On Broadway Street, just off Kendall Square, the harsh lines of high-rise hotels cut into the sky and cast dark shadows onto the street below. It’s October, but the ground is so cold I can feel it through my tennis shoes. The sidewalk is deserted save Erin and me. I don’t blame others for abandoning this place—the simultaneous sense of claustrophobia and emptiness here is palpable, scary even.

Eight minutes later, I am relieved to see an enormous square building, circumscribed by a thick stripe of pink paint, emerging from a row of brick offices. I break into a ridiculous smile, and I’m not even embarrassed. I have arrived at the famed Garment District.

Once inside the store, my cold-deadened senses come alive. Warmth! Lights! Neon! Chaos! All of it hits me at once. I’m Alice, lost in a wonderland of eccentricity. The walls are so pink I taste bubblegum. There’s a traffic sign blazing above my head with “WALK” and “DON’T WALK” illuminated simultaneously. A shiny mannequin, outfitted as a German beer girl, gazes down at me from the landing of the stairs.

An employee interrupts my reverie. She hands us store guides—little pink slips of paper explaining what we’ll find on each level—and takes our coats. I’m realizing that this place is actually very useful for finding Halloween costumes. Erin has already run over to the colored tutus, which hang in a rainbow on their circular rack. I agree with her: They are so “Toddlers and Tiaras.”

It’s when our eyes move to the floor-to-ceiling cornucopia of hats that we comprehend the endless possibilities The Garment District affords. With just one 15-dollar piece of headwear, we could become cops, firefighters, sailors, or soldiers. We could become anything.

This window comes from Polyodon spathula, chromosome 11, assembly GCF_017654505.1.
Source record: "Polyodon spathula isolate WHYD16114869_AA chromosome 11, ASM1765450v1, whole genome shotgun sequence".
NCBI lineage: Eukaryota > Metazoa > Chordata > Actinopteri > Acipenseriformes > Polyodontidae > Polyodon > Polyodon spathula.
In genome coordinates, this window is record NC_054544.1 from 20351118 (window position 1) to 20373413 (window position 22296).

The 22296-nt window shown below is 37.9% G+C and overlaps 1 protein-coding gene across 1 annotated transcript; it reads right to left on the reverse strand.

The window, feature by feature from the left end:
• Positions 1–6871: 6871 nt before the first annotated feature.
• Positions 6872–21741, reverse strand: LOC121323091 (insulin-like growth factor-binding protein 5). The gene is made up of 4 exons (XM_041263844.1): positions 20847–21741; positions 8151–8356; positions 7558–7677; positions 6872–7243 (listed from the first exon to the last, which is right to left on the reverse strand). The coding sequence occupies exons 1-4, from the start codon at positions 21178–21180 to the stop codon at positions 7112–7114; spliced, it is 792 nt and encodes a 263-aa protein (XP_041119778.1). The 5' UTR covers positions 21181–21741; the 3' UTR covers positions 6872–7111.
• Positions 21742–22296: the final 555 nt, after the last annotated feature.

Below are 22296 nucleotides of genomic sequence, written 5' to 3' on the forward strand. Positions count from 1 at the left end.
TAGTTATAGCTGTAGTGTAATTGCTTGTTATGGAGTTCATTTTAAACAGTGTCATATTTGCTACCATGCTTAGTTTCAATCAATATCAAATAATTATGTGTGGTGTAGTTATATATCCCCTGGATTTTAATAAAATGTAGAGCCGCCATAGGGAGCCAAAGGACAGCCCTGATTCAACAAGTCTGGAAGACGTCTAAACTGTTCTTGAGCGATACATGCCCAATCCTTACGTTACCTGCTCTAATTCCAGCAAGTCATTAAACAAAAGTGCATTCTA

But we’ve only seen a corner of the store, which spans two expansive floors. We decide to check it out. Downstairs is mostly packaged costumes, accessories, wigs, and masks, a dizzying array of colors—cobalt blue, electric green, neon orange. When we head upstairs past the mannequin, she is still watching me. It’s all too easy to get lost, the various walls and alcoves popping up out of nowhere. We can’t remember if the devil horns we found were on the top or bottom floor, in the left or right corner. I feel woozy.

Upstairs, the store’s vintage clothing section is to our left, and as much as I would like to shop for oversized, pilly men’s sweaters right now, I must focus on the goal: Halloween. This is simple enough—classic costumes hang everywhere. We’re surrounded by authentic-looking ’70s flare pants, ruffled pirate shirts, and gladiator chest armor. There are quirkier displays too. On a rack labeled “Clowns and Religious,” Adam and Eve costumes hang stoically next to polka-dotted petticoats.

My ridiculous smile returns when I see this section. Really, I say to myself, there is something enchanting about The Garment District. It’s an undeniably weird and crazy place, a place in which I feel too conventional. It’s a place where Jesus robes and red noses go together. Compared to other Halloween stores, The Garment District is less trick and more treat, concerned with the strangeness and delight of costumes.

I begin to notice that many of the other wandering shoppers are smiling too. Maybe what’s entertaining isn’t just the store’s oddities but also the notion of assuming another persona for a night. Halloween is the only time during the year when it’s acceptable to forget who we were, who we are, and who we will one day become. On Halloween, the world becomes our oyster: We can be scary, slutty, funny, beautiful, or ugly. The Garment District knows that abandoning our own self-conscious identities is Halloween’s true magic.

Back on the ground floor, Erin and I decide that though the neon tulle skirts are appealing to us, going the firefighter route might be ultimately cuter and less fussy this year. After nearly an hour losing ourselves in the store, we head to the registers invigorated, holding reflective plastic fireman helmets and yellow suspenders.

We whisk away our purchases in bubblegum pink plastic bags and head back to the T station. Somehow, the walk through post-apocalyptic Cambridge seems much livelier now. The shadows are not so dark, the gray pavement not so cold beneath my feet.